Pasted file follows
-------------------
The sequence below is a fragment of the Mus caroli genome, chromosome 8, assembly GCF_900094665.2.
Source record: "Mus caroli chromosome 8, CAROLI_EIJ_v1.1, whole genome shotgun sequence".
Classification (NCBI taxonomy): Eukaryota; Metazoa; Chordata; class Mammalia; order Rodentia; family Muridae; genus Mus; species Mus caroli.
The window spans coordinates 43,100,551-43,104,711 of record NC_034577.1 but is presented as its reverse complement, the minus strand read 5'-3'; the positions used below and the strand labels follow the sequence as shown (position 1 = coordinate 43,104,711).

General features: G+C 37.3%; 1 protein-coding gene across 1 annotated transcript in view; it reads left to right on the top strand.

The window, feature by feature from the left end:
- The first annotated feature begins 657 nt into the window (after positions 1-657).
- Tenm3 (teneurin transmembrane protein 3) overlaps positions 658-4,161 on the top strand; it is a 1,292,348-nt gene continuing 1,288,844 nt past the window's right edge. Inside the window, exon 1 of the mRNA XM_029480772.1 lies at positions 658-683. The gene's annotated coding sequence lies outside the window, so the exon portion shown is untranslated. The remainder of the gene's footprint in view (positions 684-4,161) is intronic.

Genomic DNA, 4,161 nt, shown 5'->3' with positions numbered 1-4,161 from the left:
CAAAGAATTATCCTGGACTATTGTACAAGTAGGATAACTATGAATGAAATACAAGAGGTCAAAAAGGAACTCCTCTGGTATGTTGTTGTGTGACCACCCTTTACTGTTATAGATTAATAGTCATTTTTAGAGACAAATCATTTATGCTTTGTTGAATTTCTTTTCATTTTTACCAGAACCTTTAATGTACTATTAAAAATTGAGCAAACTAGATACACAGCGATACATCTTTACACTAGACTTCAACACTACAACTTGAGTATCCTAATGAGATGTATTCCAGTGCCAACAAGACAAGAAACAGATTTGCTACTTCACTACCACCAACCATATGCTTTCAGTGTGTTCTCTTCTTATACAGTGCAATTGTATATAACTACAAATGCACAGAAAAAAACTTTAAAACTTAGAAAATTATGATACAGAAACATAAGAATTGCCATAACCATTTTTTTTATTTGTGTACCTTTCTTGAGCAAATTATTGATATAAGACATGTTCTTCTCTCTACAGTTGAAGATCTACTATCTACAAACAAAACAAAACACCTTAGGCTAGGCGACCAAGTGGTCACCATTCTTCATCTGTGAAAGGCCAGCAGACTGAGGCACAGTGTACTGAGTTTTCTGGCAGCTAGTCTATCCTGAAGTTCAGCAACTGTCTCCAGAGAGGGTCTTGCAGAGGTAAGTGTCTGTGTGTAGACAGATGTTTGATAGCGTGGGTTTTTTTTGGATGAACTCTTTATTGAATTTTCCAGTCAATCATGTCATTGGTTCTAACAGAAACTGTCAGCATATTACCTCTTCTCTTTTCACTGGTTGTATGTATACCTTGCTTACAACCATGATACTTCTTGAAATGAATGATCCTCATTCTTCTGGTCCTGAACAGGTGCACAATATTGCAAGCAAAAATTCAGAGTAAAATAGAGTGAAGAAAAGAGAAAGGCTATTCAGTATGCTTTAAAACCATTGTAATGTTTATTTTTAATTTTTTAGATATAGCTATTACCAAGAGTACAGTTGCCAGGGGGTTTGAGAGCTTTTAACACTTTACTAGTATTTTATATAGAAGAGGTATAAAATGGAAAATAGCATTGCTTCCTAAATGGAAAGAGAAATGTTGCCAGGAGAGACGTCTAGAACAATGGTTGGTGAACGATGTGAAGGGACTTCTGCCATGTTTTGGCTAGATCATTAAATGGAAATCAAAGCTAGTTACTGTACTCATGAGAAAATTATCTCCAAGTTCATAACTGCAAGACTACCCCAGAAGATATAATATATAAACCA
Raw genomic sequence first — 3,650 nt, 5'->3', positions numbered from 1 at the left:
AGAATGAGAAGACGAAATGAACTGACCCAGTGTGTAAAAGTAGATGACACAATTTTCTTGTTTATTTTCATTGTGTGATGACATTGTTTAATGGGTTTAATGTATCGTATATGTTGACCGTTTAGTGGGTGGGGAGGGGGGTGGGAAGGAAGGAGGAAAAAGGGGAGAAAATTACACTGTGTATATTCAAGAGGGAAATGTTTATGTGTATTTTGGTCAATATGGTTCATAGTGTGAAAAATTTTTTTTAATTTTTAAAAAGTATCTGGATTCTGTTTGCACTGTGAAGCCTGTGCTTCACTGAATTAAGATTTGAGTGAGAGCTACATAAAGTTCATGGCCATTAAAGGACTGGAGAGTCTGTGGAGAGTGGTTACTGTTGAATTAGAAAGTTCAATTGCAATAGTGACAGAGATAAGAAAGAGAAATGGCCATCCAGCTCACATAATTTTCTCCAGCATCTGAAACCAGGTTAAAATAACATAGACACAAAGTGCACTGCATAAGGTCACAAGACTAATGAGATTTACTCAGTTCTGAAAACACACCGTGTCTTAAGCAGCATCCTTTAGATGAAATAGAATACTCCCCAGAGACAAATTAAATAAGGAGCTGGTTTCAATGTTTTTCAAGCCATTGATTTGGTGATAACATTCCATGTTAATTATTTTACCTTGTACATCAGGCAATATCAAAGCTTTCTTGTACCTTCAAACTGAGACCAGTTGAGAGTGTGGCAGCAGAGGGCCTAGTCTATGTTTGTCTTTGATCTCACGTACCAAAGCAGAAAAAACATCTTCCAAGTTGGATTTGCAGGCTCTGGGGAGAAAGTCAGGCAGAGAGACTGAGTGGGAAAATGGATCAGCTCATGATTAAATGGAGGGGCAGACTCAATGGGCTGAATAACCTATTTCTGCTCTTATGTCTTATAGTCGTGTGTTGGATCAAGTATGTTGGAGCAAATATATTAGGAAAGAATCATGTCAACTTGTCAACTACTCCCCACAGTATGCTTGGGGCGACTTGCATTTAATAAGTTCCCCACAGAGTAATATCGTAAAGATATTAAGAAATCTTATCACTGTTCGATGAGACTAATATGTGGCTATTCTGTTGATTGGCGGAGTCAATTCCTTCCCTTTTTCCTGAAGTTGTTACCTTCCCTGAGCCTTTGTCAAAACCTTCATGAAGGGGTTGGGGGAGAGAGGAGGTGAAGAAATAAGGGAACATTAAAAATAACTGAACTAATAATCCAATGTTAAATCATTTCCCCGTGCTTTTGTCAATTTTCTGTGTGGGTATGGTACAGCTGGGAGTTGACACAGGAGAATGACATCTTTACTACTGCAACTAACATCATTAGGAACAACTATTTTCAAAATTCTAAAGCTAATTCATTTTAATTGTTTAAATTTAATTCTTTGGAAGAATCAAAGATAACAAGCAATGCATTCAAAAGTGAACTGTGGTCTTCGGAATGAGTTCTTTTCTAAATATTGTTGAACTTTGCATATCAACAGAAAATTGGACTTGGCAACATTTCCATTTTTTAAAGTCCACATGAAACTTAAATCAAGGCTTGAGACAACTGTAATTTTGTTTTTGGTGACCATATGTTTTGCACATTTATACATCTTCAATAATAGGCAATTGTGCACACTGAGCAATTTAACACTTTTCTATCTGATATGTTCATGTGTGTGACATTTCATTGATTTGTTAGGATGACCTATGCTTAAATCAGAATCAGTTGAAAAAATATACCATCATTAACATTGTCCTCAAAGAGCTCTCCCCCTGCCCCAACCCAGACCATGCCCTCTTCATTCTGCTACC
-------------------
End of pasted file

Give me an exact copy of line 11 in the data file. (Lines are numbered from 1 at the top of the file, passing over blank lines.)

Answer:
Raw genomic sequence first — 3,650 nt, 5'->3', positions numbered from 1 at the left: